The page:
The main activity of the day was making Tobeyaki pottery at this place. Tobeyaki is handmade pottery from Tobe, a small town to the south of Matsuyama. It’s something I’ve been interested in doing for a while, and this was a great opportunity to be social and accomplish one of my goals.

Getting down there was pretty easy. Navigating the bus system is relatively straightforward if you’re armed with a list of stops. Even though our list was a little confusing because it didn’t include all of the small neighborhood stops, I still recognized the kanji for Tobe. The bus driver even helped us figure out the closest stop to our destination (a service I wouldn’t expect in the states).

We had a couple hours to kill before our 1:00 appointment, so we ate a fantastic Indian lunch at a tiny restaurant we wandered into. Just walking in the door, I could smell the authenticity, and the food didn’t disappoint. My mutton curry was even appropriately spicy (something I’ve found surprisingly unusual in Japan).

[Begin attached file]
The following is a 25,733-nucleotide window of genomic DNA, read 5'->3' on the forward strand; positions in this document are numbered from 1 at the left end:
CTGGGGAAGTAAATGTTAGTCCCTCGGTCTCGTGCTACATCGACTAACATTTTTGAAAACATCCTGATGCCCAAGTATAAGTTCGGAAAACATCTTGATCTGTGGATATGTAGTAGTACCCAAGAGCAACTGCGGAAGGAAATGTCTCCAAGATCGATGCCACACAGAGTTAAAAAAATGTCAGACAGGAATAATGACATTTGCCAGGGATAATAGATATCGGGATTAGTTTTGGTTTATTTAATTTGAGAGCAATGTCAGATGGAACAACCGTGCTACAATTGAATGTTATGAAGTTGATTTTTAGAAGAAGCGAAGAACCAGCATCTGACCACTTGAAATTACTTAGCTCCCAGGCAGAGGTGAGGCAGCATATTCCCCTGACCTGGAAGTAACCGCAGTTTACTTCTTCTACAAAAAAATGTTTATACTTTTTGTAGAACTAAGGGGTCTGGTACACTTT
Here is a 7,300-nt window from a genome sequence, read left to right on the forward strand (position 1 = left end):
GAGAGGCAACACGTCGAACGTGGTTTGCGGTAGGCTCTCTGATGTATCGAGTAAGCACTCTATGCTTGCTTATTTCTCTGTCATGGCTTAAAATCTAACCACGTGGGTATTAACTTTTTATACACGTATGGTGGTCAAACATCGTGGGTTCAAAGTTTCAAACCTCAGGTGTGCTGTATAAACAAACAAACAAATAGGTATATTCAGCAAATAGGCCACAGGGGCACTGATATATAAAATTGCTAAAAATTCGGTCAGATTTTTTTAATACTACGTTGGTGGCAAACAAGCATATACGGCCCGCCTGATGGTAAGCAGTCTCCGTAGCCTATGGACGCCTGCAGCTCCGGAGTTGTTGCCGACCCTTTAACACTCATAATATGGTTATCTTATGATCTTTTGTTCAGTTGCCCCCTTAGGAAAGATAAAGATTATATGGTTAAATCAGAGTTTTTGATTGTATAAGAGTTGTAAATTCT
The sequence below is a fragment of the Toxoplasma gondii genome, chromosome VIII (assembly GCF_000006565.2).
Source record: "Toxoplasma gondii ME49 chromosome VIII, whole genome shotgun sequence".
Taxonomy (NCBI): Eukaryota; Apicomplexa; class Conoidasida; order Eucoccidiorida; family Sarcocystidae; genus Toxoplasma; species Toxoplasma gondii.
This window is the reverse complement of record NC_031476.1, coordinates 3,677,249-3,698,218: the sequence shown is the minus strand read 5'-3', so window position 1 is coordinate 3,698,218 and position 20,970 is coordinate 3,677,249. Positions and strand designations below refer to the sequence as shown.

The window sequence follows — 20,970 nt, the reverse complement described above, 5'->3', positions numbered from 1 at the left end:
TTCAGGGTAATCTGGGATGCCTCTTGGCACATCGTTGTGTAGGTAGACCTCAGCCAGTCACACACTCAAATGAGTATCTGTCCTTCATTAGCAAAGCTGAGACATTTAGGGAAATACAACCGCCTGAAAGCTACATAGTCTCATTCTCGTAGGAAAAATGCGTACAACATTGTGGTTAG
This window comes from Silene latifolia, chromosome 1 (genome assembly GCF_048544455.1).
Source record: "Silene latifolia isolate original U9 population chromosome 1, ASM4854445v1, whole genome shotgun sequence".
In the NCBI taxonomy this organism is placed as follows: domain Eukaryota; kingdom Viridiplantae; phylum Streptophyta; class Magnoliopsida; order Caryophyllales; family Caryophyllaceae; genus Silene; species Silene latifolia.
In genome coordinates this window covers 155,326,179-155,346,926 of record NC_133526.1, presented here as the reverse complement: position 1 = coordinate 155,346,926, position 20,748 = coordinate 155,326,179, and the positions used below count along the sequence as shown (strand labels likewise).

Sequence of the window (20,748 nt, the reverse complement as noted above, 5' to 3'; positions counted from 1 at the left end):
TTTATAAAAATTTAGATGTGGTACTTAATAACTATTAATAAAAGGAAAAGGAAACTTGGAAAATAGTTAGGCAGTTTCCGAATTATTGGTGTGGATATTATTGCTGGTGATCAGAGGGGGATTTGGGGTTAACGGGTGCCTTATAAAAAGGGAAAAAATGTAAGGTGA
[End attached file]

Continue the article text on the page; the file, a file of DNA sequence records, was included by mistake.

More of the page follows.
It was the first time Vicky or I had used a pottery wheel, and we were both glad to have aprons.
We both made a few pieces. My plate and tall cup were a bit awkward, but my soy sauce saucer, bowl, and small cup turned out pretty well. The largest piece you make is free, and the rest (that you choose to keep after seeing how your pieces turn out) are ¥200 per 100 grams of clay.
Vicky’s pieces are on the left, mine on the right.

Total cost of the 45-minute session with instructor, and the purchase of my two extra pieces: ¥2800 (~$28.00), which I think is a pretty good deal. Our instructor was a really cool twenty-something Japanese guy who graduated with an art degree from the University of St Cloud in Minnesota (I requested an English-speaking instructor when Ms. Semba helped me make the reservation).

These kids started as we were finishing. (A for effort!) Their mom was shooting up a storm on her digital camera.

You can see their instructor’s grey toe socks in this shot.

Now, they fire the pieces in a slow kiln for four (?) days. We go back in a few weeks to paint the pieces, then they glaze them and they’re ready for pickup after that (or they’ll mail them to you for a small fee).

The bus ride back to Matsuyama was uneventful. We each grabbed a green tea doughnut (an unusual taste to be sure, but quite good if you like matcha) from Mister Donut, and walked over to Starbucks for a chat.

Like I said, the best day I’ve had in a while. =)